Gay refugees escape Kakuma’s dangers, reach Nairobi’s squalor

The U.N. refugee agency has moved more than 200 gay refugees from dangers of Kakuma refugee camp to safety in crowded, unsanitary quarters in Nairobi.


From the African Human Rights Media Network


UNHCR has relocated LGBTI refugees into overcrowded rooms such as this one housing more than 15 refugees. (Photo courtesy of O-blog-dee blog)
UNHCR has relocated gay refugees into overcrowded rooms such as this one housing more than 15 refugees. (Photo courtesy of O-blog-dee blog)

The O-blog-dee advocacy blog reported on the actions by the U.N. High Commission for Refugees( UNHCR):

Inadequate toilet facilities in compound in Nairobi where UNHCR has relocated 200 LGBTI refugees. (Photo courtesy of O-blog-dee blog)
Inadequate toilet facilities in compound in Nairobi where UNHCR has relocated 200 gay refugees. (Photo courtesy of O-blog-dee blog)

At this time UNHCR has only been able to come up with a small compound consisting of 11 rooms in total to house over 200 refugees. The current safe shelter is not designed to accommodate 200 people and has only 5 bathrooms all in an unsanitary state. While we understand that this is all that may be available given the emergency transfer, it is hard to imagine that a better more accommodating plan cannot be made soon.

If this persists it will be clear that UNHCR in Kenya either lacks the resources or has failed to properly apply such resources to accommodate the LGBTI refugees. This must change. The conditions under which the refugees are living at this time are inhumane and untenable and is a set up for further disaster through health hazard and other problems if allowed to persist.

UNHCR must make special provisions for LGBTI refugees: Lesbian, gay, bisexual, and intersex transgender refugees have no choice but to cross borders into countries which are hostile hosts. It is for this reason that UNHCR in Geneva must find more resources and create safe shelter compounds for LGBTI refugees. This should be occurring in Kenya, Uganda, Malawi and other countries.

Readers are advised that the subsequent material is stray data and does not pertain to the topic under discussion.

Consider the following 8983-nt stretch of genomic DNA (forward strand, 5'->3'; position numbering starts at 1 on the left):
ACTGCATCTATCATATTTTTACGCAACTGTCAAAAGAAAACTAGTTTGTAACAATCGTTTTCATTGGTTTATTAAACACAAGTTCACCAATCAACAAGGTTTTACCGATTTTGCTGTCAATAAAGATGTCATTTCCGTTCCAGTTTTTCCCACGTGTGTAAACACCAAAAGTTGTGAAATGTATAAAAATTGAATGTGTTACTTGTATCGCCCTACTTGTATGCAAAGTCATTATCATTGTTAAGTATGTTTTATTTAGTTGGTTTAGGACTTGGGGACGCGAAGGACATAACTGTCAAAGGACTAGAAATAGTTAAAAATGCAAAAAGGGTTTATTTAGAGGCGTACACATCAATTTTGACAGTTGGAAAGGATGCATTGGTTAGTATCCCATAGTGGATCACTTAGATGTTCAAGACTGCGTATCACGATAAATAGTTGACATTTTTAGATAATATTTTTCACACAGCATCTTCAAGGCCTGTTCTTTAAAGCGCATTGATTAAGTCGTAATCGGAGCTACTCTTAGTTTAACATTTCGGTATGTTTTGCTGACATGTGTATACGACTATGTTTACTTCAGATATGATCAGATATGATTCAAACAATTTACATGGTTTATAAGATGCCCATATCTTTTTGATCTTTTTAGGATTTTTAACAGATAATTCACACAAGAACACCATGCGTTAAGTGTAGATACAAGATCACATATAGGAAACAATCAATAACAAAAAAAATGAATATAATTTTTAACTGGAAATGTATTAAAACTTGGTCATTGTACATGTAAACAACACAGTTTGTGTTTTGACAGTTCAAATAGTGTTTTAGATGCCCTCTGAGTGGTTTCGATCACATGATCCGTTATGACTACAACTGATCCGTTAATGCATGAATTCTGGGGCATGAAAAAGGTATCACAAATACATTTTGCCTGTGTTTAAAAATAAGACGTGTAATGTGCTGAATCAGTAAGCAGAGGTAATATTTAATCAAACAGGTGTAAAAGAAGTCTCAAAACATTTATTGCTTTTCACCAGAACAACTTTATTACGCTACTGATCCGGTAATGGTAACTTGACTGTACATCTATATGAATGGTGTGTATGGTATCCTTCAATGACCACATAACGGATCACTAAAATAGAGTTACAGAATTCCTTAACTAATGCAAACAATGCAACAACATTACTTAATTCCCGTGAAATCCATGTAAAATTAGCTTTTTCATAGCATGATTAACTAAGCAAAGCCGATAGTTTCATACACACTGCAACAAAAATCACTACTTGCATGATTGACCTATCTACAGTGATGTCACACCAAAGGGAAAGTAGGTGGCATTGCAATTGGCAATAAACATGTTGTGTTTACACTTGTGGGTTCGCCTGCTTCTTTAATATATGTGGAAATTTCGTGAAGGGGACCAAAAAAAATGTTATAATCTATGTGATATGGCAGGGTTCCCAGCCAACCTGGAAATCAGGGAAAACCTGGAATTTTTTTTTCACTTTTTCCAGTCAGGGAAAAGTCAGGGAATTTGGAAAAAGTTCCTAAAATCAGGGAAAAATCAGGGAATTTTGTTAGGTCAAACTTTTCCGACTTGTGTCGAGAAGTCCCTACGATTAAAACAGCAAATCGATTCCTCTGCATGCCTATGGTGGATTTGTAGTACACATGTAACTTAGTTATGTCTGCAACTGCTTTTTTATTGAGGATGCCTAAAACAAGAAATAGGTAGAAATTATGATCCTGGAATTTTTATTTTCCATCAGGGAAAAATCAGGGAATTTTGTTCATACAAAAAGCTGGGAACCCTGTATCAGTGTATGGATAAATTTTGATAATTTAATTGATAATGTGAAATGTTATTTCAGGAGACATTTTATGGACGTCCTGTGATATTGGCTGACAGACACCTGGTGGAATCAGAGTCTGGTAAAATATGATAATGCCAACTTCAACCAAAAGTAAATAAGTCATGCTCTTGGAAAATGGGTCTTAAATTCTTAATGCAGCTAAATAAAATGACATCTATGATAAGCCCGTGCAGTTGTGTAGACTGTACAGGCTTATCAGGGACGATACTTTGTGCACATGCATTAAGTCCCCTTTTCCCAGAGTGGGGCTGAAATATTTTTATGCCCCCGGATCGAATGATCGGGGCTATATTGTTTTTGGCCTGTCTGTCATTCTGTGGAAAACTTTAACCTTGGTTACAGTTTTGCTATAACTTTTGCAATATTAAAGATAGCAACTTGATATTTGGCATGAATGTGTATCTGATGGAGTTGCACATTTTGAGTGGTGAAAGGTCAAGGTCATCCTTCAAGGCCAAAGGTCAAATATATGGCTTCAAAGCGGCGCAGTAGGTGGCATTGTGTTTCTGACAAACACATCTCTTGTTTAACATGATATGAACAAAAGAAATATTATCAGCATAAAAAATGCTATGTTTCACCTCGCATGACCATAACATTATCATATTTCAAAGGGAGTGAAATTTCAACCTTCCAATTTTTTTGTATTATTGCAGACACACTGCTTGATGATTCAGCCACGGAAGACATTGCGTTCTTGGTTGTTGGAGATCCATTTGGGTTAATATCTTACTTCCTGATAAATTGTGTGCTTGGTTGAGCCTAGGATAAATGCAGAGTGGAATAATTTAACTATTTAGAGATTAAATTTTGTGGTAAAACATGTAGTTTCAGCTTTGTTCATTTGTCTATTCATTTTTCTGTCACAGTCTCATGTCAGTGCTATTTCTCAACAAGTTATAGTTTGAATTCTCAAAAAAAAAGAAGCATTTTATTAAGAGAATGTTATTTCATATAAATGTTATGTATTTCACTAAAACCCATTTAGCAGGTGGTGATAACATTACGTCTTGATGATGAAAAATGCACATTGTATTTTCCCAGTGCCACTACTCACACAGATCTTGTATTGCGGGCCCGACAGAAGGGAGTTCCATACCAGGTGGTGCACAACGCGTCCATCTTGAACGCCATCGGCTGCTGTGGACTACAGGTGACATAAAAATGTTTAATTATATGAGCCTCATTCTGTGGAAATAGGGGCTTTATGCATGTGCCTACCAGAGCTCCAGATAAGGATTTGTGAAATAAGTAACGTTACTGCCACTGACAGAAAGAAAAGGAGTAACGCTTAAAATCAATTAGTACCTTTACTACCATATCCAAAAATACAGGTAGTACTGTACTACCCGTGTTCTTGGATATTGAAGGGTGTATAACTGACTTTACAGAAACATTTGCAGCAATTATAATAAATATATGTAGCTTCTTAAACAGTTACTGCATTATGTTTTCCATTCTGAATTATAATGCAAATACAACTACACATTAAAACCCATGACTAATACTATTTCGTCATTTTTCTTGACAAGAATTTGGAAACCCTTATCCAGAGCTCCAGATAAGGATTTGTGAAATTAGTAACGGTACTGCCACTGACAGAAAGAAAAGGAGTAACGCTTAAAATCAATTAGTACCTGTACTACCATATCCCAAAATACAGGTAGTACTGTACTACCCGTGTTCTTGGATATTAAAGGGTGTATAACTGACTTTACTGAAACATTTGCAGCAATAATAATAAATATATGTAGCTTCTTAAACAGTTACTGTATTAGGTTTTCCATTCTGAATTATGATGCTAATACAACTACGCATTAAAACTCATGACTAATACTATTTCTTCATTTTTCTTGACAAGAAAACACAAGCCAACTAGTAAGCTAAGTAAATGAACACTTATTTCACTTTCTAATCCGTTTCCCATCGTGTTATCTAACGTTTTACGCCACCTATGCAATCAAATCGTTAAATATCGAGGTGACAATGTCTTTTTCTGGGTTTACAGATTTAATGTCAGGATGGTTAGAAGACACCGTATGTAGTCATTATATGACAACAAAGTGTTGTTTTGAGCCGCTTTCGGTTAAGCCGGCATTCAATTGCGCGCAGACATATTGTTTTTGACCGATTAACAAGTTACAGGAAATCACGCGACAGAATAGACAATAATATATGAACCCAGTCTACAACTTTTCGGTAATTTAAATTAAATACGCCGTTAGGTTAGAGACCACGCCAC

Those “other countries” should include the United States and nations in Western Europe.

The U.N. decision to move the LGBTI refugees came Dec. 13, when the UNHCR announced it would remove them from Kenya’s huge Kakuma Camp where they have repeatedly been targets of violent attacks by other refugees and nearby residents.

Inadequate sanitation in the Nairobi compound where UNHCR has relocated 200 LGBTI refugees. (Photo courtesy of O-blog-dee blog)
Inadequate sanitation in the Nairobi compound where UNHCR has relocated 200 LGBTI refugees. (Photo courtesy of O-blog-dee blog)

Kakuma Camp “does not provide a safe environment for LGBTI refugees and asylum-seekers,” said a UNHCR spokeswoman, as reported by Thomson Reuters Foundation.

The announcement came in the wake of an attack on 20 to 30 LGBT refugees at the UN refugee agency compound, where they were seeking relief from dangerous and inhumane conditions at Kakuma Camp.

O-blog-dee reported further on the work of the U.S.-based African Human Rights Coalition to help the refugees in Nairobi:

[The AHRC] is currently working on a proposal, while establishing partnerships, in an attempt to help improve [the conditions that the LGBTI refugees are enduring]. It is not an option for Nairobi-based refugees to be expected to live separately on their own in rented premises for many reasons. In the past this had led to further persecution.

Kenya is a hostile host for LGBTQ refugees and without UNHCR’s protection LGBTI individuals are subject to the very persecution they suffered in their home countries that led them to seek asylum and refuge options through Kenya. If forced out onto the Nairobi streets, each refugee is on their own. Barely able to survive on UNHCR related stipends, they are thus often forced into dangerous sex work. This is not a solution and no refugee should be subjected to such dangers and any circumstances, least of all those who are gay, lesbian or trans.

The compound: We have chosen to not publicly show the exterior of the compound to ensure safety for the LGBTQ refugees. We hope other activists and advocates consider the same.

Readers may contribute to this work by donating to the African Human Rights Commission.

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